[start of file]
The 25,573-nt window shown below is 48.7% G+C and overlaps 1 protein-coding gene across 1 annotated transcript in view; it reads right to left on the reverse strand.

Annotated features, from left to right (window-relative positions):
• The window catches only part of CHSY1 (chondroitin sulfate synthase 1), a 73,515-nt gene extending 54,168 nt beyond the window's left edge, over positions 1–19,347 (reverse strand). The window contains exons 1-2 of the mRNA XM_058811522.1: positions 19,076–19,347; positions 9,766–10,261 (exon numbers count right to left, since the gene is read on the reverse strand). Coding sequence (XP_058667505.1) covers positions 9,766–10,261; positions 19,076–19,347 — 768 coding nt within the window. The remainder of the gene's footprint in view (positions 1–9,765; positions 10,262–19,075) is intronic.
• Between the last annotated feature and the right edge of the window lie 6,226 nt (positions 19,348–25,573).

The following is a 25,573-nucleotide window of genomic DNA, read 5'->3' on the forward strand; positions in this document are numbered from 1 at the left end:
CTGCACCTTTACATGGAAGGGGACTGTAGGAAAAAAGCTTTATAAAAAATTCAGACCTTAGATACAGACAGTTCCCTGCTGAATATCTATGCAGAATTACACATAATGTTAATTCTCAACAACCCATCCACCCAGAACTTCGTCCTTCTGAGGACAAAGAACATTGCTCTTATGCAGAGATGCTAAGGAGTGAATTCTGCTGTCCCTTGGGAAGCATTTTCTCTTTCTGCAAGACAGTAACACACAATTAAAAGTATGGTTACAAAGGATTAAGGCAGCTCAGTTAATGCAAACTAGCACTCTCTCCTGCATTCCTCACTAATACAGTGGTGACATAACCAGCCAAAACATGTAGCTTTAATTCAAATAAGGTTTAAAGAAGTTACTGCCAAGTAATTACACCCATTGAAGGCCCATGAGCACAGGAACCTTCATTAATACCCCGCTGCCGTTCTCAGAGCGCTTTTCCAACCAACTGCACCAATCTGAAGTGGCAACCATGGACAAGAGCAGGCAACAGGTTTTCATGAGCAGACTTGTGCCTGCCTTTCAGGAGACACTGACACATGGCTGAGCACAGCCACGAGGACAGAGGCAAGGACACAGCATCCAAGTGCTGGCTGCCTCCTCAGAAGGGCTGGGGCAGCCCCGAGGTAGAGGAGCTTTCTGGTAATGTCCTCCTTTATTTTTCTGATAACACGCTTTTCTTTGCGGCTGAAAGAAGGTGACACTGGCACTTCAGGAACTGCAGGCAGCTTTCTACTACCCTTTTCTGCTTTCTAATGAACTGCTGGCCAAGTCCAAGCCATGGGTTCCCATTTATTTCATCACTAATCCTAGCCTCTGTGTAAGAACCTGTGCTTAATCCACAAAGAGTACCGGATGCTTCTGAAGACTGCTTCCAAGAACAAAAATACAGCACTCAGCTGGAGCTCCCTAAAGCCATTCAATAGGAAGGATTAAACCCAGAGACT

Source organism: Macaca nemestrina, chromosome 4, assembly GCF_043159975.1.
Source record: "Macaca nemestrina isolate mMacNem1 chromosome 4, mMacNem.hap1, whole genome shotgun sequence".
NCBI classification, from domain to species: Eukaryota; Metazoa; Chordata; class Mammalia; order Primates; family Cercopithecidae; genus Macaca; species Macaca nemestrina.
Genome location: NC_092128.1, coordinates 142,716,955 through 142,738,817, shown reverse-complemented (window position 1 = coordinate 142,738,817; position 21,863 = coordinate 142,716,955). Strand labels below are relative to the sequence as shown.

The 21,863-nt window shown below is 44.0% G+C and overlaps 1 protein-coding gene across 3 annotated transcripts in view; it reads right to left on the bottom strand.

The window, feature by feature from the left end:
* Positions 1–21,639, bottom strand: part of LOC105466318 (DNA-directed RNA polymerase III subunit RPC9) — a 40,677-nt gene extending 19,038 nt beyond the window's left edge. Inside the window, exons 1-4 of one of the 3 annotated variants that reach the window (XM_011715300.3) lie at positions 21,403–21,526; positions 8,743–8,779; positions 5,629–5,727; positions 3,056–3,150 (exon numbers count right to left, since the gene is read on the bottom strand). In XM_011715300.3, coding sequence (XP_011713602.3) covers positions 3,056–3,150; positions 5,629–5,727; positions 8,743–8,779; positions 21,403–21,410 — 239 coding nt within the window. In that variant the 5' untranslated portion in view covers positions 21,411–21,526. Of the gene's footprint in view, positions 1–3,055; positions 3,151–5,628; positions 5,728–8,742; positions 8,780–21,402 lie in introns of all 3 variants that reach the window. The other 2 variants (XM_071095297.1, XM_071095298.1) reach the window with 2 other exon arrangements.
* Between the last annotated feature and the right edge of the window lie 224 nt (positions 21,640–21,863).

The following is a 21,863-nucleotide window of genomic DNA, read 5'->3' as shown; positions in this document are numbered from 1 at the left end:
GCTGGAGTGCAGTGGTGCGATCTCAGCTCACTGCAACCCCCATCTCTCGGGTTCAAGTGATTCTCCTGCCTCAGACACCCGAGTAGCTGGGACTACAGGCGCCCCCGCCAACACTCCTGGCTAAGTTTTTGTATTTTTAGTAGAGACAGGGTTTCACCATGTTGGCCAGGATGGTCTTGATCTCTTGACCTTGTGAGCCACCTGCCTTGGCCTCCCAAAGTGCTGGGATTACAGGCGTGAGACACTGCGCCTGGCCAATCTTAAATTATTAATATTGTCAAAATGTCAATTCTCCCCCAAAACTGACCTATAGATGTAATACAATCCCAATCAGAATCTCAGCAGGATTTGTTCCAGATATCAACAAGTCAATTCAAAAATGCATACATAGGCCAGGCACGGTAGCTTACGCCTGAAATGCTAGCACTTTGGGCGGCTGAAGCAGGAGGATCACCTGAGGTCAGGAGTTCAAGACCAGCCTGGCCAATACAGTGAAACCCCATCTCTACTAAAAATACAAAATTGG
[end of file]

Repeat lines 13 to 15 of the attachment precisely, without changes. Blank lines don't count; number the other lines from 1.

* Positions 1–21,639, bottom strand: part of LOC105466318 (DNA-directed RNA polymerase III subunit RPC9) — a 40,677-nt gene extending 19,038 nt beyond the window's left edge. Inside the window, exons 1-4 of one of the 3 annotated variants that reach the window (XM_011715300.3) lie at positions 21,403–21,526; positions 8,743–8,779; positions 5,629–5,727; positions 3,056–3,150 (exon numbers count right to left, since the gene is read on the bottom strand). In XM_011715300.3, coding sequence (XP_011713602.3) covers positions 3,056–3,150; positions 5,629–5,727; positions 8,743–8,779; positions 21,403–21,410 — 239 coding nt within the window. In that variant the 5' untranslated portion in view covers positions 21,411–21,526. Of the gene's footprint in view, positions 1–3,055; positions 3,151–5,628; positions 5,728–8,742; positions 8,780–21,402 lie in introns of all 3 variants that reach the window. The other 2 variants (XM_071095297.1, XM_071095298.1) reach the window with 2 other exon arrangements.
* Between the last annotated feature and the right edge of the window lie 224 nt (positions 21,640–21,863).

The following is a 21,863-nucleotide window of genomic DNA, read 5'->3' as shown; positions in this document are numbered from 1 at the left end: